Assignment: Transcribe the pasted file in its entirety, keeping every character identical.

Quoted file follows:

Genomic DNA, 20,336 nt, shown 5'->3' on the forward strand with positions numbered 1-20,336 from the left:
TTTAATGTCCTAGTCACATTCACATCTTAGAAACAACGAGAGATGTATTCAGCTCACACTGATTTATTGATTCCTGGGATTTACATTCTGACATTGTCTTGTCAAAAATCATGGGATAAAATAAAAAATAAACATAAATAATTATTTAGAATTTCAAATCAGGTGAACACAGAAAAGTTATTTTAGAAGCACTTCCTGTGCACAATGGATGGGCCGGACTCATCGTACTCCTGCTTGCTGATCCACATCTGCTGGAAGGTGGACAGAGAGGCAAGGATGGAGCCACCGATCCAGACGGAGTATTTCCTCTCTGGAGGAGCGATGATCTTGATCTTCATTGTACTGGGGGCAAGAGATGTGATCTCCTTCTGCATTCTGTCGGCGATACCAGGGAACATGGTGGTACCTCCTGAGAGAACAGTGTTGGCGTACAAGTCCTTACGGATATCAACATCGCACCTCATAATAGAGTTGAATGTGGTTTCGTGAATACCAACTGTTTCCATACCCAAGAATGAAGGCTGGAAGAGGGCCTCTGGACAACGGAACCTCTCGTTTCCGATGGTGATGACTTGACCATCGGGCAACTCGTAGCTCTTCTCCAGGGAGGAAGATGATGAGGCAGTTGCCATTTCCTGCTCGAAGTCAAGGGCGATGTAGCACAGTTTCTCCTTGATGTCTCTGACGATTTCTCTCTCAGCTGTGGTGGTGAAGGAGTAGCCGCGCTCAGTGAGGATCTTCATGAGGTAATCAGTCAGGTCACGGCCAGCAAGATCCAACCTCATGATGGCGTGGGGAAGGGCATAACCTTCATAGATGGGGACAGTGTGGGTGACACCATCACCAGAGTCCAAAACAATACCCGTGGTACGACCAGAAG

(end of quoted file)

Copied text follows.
Genomic DNA, 20,336 nt, shown 5'->3' on the forward strand with positions numbered 1-20,336 from the left:
TTTAATGTCCTAGTCACATTCACATCTTAGAAACAACGAGAGATGTATTCAGCTCACACTGATTTATTGATTCCTGGGATTTACATTCTGACATTGTCTTGTCAAAAATCATGGGATAAAATAAAAAATAAACATAAATAATTATTTAGAATTTCAAATCAGGTGAACACAGAAAAGTTATTTTAGAAGCACTTCCTGTGCACAATGGATGGGCCGGACTCATCGTACTCCTGCTTGCTGATCCACATCTGCTGGAAGGTGGACAGAGAGGCAAGGATGGAGCCACCGATCCAGACGGAGTATTTCCTCTCTGGAGGAGCGATGATCTTGATCTTCATTGTACTGGGGGCAAGAGATGTGATCTCCTTCTGCATTCTGTCGGCGATACCAGGGAACATGGTGGTACCTCCTGAGAGAACAGTGTTGGCGTACAAGTCCTTACGGATATCAACATCGCACCTCATAATAGAGTTGAATGTGGTTTCGTGAATACCAACTGTTTCCATACCCAAGAATGAAGGCTGGAAGAGGGCCTCTGGACAACGGAACCTCTCGTTTCCGATGGTGATGACTTGACCATCGGGCAACTCGTAGCTCTTCTCCAGGGAGGAAGATGATGAGGCAGTTGCCATTTCCTGCTCGAAGTCAAGGGCGATGTAGCACAGTTTCTCCTTGATGTCTCTGACGATTTCTCTCTCAGCTGTGGTGGTGAAGGAGTAGCCGCGCTCAGTGAGGATCTTCATGAGGTAATCAGTCAGGTCACGGCCAGCAAGATCCAACCTCATGATGGCGTGGGGAAGGGCATAACCTTCATAGATGGGGACAGTGTGGGTGACACCATCACCAGAGTCCAAAACAATACCCGTGGTACGACCAGAAG